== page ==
When a regular user tries to launch the application, they will be able to select 1 or 2 cores and 4, 8 or 16 GB of memory. When a user that is part of the poweruser group tries to launch the application, they will be able to additionally select 4 or 8 cores and 16 or 32 GB of memory. Finally, only jack and peter are able to select the option with 16 cores and 64 GB of memory.

Note that the options which users may not use are never visible to that user. E.g. regular users will never know there is an option available with 16 cores and 64 GB of memory.

Another use-case might be to only show dev versions of an app to developers:

- id: 01_hello
container-image: "#{proxy.getRuntimeObject('SHINYPROXY_PARAMETERS').getValue('image')"
container-env:
ENV: "#{proxy.getRuntimeObject('SHINYPROXY_PARAMETERS').getValueSetName()}"
parameters:
definitions:
- id: image
value-names:
- value: my-registry-dev.my-company.com:v1
name: "DEV: v1"
- value: my-registry-dev.my-company.com:v2
name: "DEV: v2"
- value: my-registry-dev.my-company.com:v3
name: "DEV: v3"
- value: my-registry-dev.my-company.com:v4
name: "DEV: v4"
- value: my-registry-prod.my-company.com:v5
name: "v5"
- value: my-registry-prod.my-company.com:v6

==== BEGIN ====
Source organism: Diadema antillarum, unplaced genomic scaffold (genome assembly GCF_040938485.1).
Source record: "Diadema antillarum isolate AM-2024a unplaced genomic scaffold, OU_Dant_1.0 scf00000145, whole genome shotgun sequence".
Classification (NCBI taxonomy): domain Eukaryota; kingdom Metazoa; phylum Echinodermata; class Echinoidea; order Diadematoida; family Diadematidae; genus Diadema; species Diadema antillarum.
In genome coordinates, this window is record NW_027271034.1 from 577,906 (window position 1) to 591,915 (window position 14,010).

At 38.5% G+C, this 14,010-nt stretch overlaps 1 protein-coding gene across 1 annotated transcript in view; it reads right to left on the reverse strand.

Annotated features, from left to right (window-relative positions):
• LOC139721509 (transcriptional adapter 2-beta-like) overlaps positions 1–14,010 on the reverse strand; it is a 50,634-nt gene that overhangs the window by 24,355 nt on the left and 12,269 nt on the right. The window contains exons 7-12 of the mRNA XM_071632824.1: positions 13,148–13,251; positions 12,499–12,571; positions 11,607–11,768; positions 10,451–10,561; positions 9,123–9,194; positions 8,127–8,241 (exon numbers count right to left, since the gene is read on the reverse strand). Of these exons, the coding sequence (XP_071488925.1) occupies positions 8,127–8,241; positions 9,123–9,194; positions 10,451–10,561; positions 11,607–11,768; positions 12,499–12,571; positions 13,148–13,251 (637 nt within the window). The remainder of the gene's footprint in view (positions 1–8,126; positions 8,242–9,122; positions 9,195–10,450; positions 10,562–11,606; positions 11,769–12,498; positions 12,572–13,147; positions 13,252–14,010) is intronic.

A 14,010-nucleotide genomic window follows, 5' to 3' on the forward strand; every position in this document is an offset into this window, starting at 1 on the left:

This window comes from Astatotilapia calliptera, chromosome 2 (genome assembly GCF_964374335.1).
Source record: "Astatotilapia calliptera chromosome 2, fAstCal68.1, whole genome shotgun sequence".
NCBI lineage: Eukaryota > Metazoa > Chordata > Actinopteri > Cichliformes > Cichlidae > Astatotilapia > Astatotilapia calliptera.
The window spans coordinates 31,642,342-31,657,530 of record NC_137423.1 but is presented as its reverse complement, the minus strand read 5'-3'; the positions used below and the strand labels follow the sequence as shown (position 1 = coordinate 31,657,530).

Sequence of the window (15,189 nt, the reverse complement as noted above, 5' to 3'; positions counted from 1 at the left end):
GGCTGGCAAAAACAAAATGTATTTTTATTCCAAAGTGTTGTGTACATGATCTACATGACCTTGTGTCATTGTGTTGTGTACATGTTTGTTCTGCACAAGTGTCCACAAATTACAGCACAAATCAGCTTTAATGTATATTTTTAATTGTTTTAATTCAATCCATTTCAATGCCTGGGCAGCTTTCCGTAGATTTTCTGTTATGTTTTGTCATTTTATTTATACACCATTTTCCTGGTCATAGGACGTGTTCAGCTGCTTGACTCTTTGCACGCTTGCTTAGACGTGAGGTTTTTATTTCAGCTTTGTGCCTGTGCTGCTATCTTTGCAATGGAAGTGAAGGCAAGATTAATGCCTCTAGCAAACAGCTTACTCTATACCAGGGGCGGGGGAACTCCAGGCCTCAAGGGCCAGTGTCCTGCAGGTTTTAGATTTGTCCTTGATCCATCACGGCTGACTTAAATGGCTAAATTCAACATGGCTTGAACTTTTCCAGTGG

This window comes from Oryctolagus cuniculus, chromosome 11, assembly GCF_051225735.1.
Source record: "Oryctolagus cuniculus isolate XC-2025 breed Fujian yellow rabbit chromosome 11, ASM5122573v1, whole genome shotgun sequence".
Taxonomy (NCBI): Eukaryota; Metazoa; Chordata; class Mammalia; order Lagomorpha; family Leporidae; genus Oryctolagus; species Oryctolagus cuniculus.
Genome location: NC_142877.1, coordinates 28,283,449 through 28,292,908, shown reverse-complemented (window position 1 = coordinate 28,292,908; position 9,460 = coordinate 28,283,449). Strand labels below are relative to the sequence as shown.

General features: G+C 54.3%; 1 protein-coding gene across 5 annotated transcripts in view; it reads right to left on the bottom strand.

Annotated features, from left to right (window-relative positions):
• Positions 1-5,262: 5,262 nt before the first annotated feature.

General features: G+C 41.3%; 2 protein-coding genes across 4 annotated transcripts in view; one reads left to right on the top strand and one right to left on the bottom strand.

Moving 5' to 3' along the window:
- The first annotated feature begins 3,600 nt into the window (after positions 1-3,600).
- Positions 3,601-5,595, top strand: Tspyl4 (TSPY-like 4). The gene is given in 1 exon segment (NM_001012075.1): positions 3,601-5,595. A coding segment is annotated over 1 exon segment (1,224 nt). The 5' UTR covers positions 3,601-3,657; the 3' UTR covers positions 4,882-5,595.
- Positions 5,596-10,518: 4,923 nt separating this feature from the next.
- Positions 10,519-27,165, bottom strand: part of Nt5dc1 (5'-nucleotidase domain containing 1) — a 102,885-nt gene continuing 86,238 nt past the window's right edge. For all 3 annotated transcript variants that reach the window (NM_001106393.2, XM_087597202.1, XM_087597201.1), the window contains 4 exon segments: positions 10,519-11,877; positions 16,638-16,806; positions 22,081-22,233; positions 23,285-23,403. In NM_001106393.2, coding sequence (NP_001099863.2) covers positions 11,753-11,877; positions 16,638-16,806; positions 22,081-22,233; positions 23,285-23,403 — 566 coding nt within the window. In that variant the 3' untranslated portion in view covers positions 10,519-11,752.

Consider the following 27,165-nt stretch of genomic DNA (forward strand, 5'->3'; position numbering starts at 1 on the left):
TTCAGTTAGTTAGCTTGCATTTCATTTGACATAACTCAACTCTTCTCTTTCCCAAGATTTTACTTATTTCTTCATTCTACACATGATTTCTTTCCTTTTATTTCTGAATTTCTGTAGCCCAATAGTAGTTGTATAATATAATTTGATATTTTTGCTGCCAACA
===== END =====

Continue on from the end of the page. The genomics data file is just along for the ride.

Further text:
name: "v6"
value-sets:
- values:
image:
- my-registry-dev.my-company.com:v1
- my-registry-dev.my-company.com:v2
- my-registry-dev.my-company.com:v3
- my-registry-dev.my-company.com:v4
access-control:
groups:
- developer
name: dev
- values:
image:
- my-registry-prod.my-company.com:v5
- my-registry-prod.my-company.com:v6
name: prod


Note that in the above example, each value-set has an additional name property. Using a SpEL expression, the name of the value-set is passed to the container using the ENV environment variable. Therefore, the container easily knows whether a dev or prod image was selected.

### Default values

This final example demonstrates how to use a default value for each parameter by adding the default-value property to the parameter definition:

- id: 01_hello
container-image: openanalytics/shinyproxy-demo
container-memory-limit: "#{proxy.getRuntimeObject('SHINYPROXY_PARAMETERS').getValue('memory')}G"
container-cpu-limit: "#{proxy.getRuntimeObject('SHINYPROXY_PARAMETERS').getValue('cpu')}"
parameters:
definitions:
- id: cpu
display-name: CPU Cores